Ford: It’s important to understand the context of the prison system in the United States. We’re supposedly the most free and Democratic Society in the world, but we are, in fact, the most heavily incarcerated society and country on the planet. The United States has about 5% of the world’s population, and 25% of the world’s prisoners. Russia, for example, (which has about less than half the population of the United States) has around 500,000 people in jail. In fact, if you were to add up the number of Black men alone in U.S. jails and prisons, it would exceed the entire number of Russia’s prison population.

Yet, despite the fact that it’s so widespread and everybody has or knows someone who has experience with the “Criminal Justice System,” there are many people that still believe this narrative that bad people are in prison, and the prisons are there to protect us. So, I asked Vernon what he would say to somebody whose only knowledge of prison comes from the media, and TV shows, and other forms of entertainment.

Bateman: You got to think of it: it’s extortion. It’s all extortion, you know, to the highest degree. You going to pay 15 cent an hour… that’s like inhumane, you know. But uh, and you surviving off of it, and your family is getting extorted and things like that. Not to say (that there aren’t) people that don’t fit the crimes and need to get punished, but it’s a lot of innocent people that’s in prison.

It’s people like, you got counties that got five public defenders with 300-some clients, or 600-some clients, and it’s only eight public defenders, you know? So how can you really put full focus on the case of a individual? For me, I had a public defender. I knew it was, it was a lot of negligence; there was a lot of, uh, misrepresentation, ineffective assistance of counsel, you know? So, I was trying to express it the best that I could, and, for me, the knowledge I needed to learn I had to learn myself, and educate myself. And a lot of people don’t understand until it hit home and somebody in their family that’s don’t get the justice that they deserve, you know?”

Ford narrating: Evidence of Vernon’s innocence emerged in 2003 and began cascading from then, so I asked him why is taken so long, and why he still is not exonerated, and, most importantly, what the community can do to support him.

Ford: Why is it taking so long, and what can the community do to help you fight for your exoneration?

Bateman: At this point, like, I’m trying to put… uh, the community, uh, can really help and reach out to me through a petition that the Liberation Center put together for me. And I salute the Liberation Center. I really appreciate that, because we need more people liberated, like from this system.

Like, the Liberation Center inspired me to do more; to keep going; and, it’s platforms like that, you like, y’alls platform: it gave me opportunity to get a hand off my mouth; to be heard. Cause listen, you’d be surprised, like, if you hurt… if you doing something positive, you bring it to the light; if you doing something negative, you keep it in the dark. For me, I’m trying to bring my case to the light, and different people is gravitating to it to see it. And that’s my whole agenda right now.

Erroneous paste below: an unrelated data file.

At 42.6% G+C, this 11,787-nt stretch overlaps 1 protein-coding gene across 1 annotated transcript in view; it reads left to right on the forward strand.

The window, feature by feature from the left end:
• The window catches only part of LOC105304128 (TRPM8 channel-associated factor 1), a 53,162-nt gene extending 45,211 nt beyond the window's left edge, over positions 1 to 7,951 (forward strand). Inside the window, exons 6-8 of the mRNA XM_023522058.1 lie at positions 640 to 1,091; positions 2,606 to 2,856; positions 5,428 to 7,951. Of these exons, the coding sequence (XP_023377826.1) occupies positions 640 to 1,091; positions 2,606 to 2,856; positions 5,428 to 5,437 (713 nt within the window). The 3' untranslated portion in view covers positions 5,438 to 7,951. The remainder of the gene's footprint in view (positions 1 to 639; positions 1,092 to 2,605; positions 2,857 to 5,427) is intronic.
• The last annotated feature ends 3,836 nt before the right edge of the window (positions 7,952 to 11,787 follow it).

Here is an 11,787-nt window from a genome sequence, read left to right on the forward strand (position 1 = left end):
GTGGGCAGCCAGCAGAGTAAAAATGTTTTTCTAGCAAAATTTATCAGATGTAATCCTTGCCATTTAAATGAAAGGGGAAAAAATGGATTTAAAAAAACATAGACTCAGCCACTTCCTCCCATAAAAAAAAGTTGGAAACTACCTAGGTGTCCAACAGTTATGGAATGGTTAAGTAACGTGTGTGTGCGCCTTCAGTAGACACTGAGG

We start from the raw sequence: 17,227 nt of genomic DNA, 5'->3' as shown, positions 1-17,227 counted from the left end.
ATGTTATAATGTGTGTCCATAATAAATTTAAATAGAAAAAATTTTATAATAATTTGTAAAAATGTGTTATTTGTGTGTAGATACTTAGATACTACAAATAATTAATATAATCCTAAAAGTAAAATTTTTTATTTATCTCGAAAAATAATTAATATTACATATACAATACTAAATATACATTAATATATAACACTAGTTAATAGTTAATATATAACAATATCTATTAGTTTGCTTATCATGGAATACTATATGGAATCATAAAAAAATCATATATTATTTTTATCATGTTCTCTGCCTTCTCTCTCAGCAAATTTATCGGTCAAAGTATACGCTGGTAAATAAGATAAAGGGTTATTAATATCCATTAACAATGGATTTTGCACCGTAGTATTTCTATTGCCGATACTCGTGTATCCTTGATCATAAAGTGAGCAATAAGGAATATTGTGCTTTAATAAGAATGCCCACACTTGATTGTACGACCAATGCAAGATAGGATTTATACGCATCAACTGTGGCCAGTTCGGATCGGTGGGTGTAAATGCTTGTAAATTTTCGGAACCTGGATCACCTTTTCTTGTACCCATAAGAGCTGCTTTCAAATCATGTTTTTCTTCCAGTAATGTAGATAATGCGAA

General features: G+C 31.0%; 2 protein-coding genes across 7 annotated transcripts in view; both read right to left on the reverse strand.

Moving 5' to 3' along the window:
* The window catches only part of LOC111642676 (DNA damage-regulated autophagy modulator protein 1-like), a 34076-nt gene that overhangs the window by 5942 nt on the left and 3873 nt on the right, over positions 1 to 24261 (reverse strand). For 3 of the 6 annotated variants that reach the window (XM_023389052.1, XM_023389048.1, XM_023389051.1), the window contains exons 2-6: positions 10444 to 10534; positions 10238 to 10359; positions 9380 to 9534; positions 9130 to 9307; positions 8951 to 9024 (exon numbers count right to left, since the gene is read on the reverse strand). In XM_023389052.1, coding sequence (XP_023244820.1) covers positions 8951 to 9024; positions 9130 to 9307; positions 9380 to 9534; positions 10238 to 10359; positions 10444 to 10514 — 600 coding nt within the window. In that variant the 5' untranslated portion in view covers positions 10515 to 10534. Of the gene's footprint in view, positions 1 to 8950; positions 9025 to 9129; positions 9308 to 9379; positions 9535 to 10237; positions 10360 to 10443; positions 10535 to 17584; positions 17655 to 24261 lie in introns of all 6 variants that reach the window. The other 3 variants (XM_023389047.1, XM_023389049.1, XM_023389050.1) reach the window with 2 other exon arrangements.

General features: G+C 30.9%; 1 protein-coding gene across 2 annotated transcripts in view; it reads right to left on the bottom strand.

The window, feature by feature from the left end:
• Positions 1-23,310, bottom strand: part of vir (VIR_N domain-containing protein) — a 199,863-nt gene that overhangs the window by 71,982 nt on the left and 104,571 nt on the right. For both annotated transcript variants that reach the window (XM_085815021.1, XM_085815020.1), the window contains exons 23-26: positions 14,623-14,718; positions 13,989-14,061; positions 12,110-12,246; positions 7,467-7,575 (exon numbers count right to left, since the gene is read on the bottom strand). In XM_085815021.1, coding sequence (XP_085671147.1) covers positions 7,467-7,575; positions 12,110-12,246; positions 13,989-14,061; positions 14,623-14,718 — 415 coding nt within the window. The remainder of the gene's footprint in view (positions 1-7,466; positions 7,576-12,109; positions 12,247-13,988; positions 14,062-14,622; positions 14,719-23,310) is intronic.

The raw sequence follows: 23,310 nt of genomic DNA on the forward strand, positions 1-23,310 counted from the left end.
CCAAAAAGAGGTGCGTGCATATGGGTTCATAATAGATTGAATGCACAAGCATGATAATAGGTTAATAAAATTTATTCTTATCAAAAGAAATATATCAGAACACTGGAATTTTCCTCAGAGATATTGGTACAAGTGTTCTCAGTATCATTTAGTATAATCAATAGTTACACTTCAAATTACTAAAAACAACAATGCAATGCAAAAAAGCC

And trying to look for…trying to be heard. I’ve been in prison for so long, and had a hand over my mouth, so I’m trying to fight to be heard, you know? And the time frame of it taking so long: a lot of people don’t want to be held accountable, and people got titles and people don’t want to say, ‘look that was wrong,’ you know? And it takes somebody to say this was wrong, you know?

Ford: Finally, I asked Vernon what he imagines life to be like when he’s exonerated. For example, what the first thing he wants to do is?

Bateman: The first thing I want to make a Vernon Bateman Law, cause I don’t want this to happen to nobody, you know? And I want to… I don’t know, man… build a school, man…help educate our kids and our youth, man. Cause, a lot of people washing their hands on our youth; it’s time. They need to see somebody that been in the fire, that came out the fire, to tell you don’t go back in it.”

Bateman: “The first thing I want to make a Vernon Bateman law cause I don’t want this to happen to nobody, you know? And I want to… I don’t know, man… build a school, man…help educate our kids and our youth, man. Cause, a lot of people washing their hands on our youth; it’s time. They need to see somebody that been in the fire, that came out the fire, to tell you don’t go back in it.

Ford narrating: Vernon has been struggling for decades to prove his innocence, while his innocence has already been proven. We don’t need to wait another decade—or even another year—until he’s exonerated and free to live as he should be. That is, of course, if the community comes out and supports him.

And, there are many ways that you can do so: first go to the Indy Liberation Center website and be sure to sign the petition for Vernon’s immediate exoneration. You can also check out Vernon’s project: Baby 22 Gun Safety, LLC, which is one of his many ventures (and) where you can find out more information about Vernon, as well as the various projects he’s engaged in.

And finally, please share this. Please share Vernon’s story with everybody that you know, because nobody deserves to be heard like a man who was silenced for decades.

Bateman: “Bullying comes in many different forms. I was bullied out of my freedom by ones in position(s) of authority. Through enduring pain and a real struggle, God gave me a gift to reach out and a story to tell to help preserve the innocence of our children.”

Featured photo: Vernon T. Bateman and Derek Ford speaking in front of one of Bateman’s three eclipse murals outside The District Theatre on Mass Ave. in Indianapolis on March 29. Credit: Indianapolis Liberation Center.